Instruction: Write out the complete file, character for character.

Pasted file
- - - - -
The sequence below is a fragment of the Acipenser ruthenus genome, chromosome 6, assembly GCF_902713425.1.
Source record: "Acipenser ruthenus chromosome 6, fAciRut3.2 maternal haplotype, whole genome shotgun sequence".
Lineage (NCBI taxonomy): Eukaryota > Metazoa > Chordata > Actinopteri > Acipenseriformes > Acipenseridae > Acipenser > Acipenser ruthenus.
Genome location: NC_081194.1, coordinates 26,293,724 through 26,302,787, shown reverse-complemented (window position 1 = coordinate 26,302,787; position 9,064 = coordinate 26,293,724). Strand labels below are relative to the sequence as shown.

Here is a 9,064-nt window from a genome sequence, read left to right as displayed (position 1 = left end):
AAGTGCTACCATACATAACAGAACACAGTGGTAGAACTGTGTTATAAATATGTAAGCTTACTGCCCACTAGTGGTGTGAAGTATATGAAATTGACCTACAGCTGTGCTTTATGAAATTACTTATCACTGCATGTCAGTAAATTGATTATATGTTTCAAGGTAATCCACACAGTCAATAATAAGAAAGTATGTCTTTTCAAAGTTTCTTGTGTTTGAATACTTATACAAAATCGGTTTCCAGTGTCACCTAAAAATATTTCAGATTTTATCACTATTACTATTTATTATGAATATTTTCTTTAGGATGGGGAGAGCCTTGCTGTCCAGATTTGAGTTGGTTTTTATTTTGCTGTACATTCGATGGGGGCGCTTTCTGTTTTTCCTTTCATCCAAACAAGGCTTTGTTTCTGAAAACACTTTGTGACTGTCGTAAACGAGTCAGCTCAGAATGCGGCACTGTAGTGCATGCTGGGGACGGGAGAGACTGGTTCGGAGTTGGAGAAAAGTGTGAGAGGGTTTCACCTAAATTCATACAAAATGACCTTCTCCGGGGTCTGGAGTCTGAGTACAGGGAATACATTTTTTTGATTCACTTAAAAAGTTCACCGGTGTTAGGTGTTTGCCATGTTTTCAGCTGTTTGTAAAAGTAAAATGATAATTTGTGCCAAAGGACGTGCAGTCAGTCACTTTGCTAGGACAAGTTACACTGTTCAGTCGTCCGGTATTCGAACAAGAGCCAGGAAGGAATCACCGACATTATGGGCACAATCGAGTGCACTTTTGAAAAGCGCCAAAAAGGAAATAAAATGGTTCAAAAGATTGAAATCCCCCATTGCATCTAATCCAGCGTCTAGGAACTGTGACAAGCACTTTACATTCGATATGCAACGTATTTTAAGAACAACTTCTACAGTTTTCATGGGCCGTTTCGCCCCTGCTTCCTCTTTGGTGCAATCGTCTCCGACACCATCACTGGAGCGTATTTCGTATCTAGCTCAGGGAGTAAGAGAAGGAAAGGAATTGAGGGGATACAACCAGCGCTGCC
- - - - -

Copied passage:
The sequence below is a fragment of the Acipenser ruthenus genome, chromosome 6, assembly GCF_902713425.1.
Source record: "Acipenser ruthenus chromosome 6, fAciRut3.2 maternal haplotype, whole genome shotgun sequence".
Lineage (NCBI taxonomy): Eukaryota > Metazoa > Chordata > Actinopteri > Acipenseriformes > Acipenseridae > Acipenser > Acipenser ruthenus.
Genome location: NC_081194.1, coordinates 26,293,724 through 26,302,787, shown reverse-complemented (window position 1 = coordinate 26,302,787; position 9,064 = coordinate 26,293,724). Strand labels below are relative to the sequence as shown.

Here is a 9,064-nt window from a genome sequence, read left to right as displayed (position 1 = left end):
AAGTGCTACCATACATAACAGAACACAGTGGTAGAACTGTGTTATAAATATGTAAGCTTACTGCCCACTAGTGGTGTGAAGTATATGAAATTGACCTACAGCTGTGCTTTATGAAATTACTTATCACTGCATGTCAGTAAATTGATTATATGTTTCAAGGTAATCCACACAGTCAATAATAAGAAAGTATGTCTTTTCAAAGTTTCTTGTGTTTGAATACTTATACAAAATCGGTTTCCAGTGTCACCTAAAAATATTTCAGATTTTATCACTATTACTATTTATTATGAATATTTTCTTTAGGATGGGGAGAGCCTTGCTGTCCAGATTTGAGTTGGTTTTTATTTTGCTGTACATTCGATGGGGGCGCTTTCTGTTTTTCCTTTCATCCAAACAAGGCTTTGTTTCTGAAAACACTTTGTGACTGTCGTAAACGAGTCAGCTCAGAATGCGGCACTGTAGTGCATGCTGGGGACGGGAGAGACTGGTTCGGAGTTGGAGAAAAGTGTGAGAGGGTTTCACCTAAATTCATACAAAATGACCTTCTCCGGGGTCTGGAGTCTGAGTACAGGGAATACATTTTTTTGATTCACTTAAAAAGTTCACCGGTGTTAGGTGTTTGCCATGTTTTCAGCTGTTTGTAAAAGTAAAATGATAATTTGTGCCAAAGGACGTGCAGTCAGTCACTTTGCTAGGACAAGTTACACTGTTCAGTCGTCCGGTATTCGAACAAGAGCCAGGAAGGAATCACCGACATTATGGGCACAATCGAGTGCACTTTTGAAAAGCGCCAAAAAGGAAATAAAATGGTTCAAAAGATTGAAATCCCCCATTGCATCTAATCCAGCGTCTAGGAACTGTGACAAGCACTTTACATTCGATATGCAACGTATTTTAAGAACAACTTCTACAGTTTTCATGGGCCGTTTCGCCCCTGCTTCCTCTTTGGTGCAATCGTCTCCGACACCATCACTGGAGCGTATTTCGTATCTAGCTCAGGGAGTAAGAGAAGGAAAGGAATTGAGGGGATACAACCAGCGCTGCC